HEFFNER: … quarrel about this. But you know, you and I are always going to be able to find that serious journalism. Let’s say within our lifetimes … yours much longer than mine, but we’re going to be able to. Isn’t your concern more about what Americans generally are being fed. Certainly your concern isn’t quite (?) about yourself.
GABLER: Well, Richard, I can’t, I can’t take that position that, you know, I am somehow more savvy, more alert than, than my fellow citizens. I, I mean I see myself, and when I …whenever I write, and particularly when I write a book like this. I, I use myself as the guinea pig. I’m always examining myself because I’m one of those people who, when Kenneth Starr’s report came out, you know, I was one of those people who ran out and got it and read it from cover to cover. It wasn’t someone else, it was me. I’m one of those people who watches, you know, television, watches ER every week. I’m one of those people who, you know, picks up the latest, you know, rock CD. So I’m, I’m always analyzing myself. And in some ways, you know, I think that the distance between myself and my fellow citizens is not so great. And it’s one of the things I said, you know, earlier, in our earlier broadcast. You know, I don’t see myself as standing on that mountaintop and preaching to the masses below. I see myself with those masses. So, my feeling is if I can find it, they can find it. The issue is whether enough of us will want to find it, so that it will still exist. That, I think, is a serious concern. In a…in a society where the appetite for entertainment is so great, you know, we may marginalize serious news, as we’re talking about here, or serious anything to such an extent that, though it may never vanish fully, it, it may have no weight whatsoever in society.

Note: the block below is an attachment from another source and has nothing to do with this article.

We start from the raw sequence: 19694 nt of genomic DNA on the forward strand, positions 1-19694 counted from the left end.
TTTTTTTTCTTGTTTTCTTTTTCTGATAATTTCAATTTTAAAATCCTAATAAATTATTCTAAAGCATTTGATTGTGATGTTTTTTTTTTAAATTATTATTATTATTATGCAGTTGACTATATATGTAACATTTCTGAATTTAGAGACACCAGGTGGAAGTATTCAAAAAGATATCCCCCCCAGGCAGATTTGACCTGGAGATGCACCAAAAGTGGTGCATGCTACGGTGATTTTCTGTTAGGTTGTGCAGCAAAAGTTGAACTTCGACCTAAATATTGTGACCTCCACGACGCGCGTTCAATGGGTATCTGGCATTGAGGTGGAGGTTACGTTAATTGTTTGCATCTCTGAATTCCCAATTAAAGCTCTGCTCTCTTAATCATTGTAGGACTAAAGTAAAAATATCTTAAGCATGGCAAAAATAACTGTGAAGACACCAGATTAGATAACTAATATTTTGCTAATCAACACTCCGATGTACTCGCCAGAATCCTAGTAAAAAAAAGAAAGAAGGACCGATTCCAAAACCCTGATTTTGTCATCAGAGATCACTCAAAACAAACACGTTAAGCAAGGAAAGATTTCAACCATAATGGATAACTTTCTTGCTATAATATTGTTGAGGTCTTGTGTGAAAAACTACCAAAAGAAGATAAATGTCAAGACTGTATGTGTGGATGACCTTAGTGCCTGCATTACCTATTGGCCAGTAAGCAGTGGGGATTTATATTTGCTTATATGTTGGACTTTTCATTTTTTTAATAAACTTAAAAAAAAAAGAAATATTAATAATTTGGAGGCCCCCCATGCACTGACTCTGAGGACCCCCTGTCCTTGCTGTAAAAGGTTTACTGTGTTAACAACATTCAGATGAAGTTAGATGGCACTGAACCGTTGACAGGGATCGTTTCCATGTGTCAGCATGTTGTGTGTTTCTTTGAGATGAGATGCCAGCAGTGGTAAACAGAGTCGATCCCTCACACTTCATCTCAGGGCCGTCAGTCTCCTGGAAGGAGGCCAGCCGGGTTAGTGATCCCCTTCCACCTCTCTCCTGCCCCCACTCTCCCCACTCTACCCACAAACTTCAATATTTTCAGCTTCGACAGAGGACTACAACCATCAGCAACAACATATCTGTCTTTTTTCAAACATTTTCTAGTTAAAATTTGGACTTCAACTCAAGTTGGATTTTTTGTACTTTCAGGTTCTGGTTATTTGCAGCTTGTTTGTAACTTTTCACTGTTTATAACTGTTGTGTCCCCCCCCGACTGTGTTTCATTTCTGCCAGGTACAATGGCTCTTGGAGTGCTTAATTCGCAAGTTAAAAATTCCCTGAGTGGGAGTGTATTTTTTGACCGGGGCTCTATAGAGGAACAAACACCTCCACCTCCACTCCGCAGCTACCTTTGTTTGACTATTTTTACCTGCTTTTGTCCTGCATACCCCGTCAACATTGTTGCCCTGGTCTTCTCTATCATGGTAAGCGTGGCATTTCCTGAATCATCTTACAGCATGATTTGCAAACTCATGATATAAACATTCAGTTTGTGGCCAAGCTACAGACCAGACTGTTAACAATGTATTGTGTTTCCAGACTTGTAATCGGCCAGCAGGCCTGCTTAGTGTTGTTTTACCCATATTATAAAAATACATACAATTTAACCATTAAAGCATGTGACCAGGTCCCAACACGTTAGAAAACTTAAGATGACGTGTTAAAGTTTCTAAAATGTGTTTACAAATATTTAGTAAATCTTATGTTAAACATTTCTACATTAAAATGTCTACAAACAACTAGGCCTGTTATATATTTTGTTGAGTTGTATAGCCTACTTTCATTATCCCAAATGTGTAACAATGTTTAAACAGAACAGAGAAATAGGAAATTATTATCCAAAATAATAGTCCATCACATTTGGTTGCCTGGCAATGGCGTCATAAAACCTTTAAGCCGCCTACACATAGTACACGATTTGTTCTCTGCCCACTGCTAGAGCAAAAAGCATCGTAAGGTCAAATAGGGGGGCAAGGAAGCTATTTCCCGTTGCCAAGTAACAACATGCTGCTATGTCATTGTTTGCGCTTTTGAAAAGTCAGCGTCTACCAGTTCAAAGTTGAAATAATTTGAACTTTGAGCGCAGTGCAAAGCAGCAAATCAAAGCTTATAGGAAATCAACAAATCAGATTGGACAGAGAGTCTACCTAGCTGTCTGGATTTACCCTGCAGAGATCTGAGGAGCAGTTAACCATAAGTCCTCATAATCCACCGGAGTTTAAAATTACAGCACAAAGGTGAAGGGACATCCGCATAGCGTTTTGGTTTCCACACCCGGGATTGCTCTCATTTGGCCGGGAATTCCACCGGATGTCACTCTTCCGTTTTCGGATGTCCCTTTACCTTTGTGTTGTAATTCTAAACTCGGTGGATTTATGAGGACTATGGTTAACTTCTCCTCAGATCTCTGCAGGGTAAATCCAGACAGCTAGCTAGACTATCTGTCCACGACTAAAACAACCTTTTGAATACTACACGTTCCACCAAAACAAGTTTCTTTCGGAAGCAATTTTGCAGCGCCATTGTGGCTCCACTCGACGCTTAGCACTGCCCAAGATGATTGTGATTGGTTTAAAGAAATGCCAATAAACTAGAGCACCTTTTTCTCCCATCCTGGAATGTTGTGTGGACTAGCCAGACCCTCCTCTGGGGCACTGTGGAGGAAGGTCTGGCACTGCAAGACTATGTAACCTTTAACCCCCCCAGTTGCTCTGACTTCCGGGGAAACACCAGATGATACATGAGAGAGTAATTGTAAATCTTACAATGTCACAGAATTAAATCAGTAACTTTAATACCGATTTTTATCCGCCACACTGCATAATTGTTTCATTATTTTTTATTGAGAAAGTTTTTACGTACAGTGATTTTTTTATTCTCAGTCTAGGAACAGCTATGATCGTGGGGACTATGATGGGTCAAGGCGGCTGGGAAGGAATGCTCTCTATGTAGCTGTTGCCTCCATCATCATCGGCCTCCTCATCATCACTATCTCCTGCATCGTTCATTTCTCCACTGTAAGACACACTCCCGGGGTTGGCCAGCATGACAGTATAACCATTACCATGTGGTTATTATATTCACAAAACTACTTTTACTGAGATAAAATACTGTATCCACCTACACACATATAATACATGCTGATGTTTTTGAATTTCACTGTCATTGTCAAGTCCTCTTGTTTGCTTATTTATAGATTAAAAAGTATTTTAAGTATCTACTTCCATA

HEFFNER: But, you use the word “exploitation” a couple of times.
HEFFNER: In a society in which the thrust is to increase the degree, constantly increase the appetite for entertainment what hope is there? You’re saying …
GABLER: Well I’m not sure. It’s, it’s increasing so much, the appetite, as, as devising new ways of fulfilling it. Because we get jaded. We’ve had so many hamburgers …
GABLER: … you know, we say we want something new. Now, unfortunately, we generally don’t turn to broccoli, we turn to some other, you know, fast food. High caloric, you know, fatty food. But what we see, and in fact this is kind of the story of entertainment culture in this country …is we see that there are constantly new entertainments being devised. The, the stakes are constantly being ratcheted. In the 19th century when…when schools criticized entertainment, they often used a drug metaphor. They talked about entertainment as being like an opiate. And, in some ways, I mean that is, it is an apt metaphor. Not in the schoolyard sense that you mentioned earlier, but in the sense that we always want a new drug, we want a new high. We get, we…we…we plateau on entertainment and we want something new.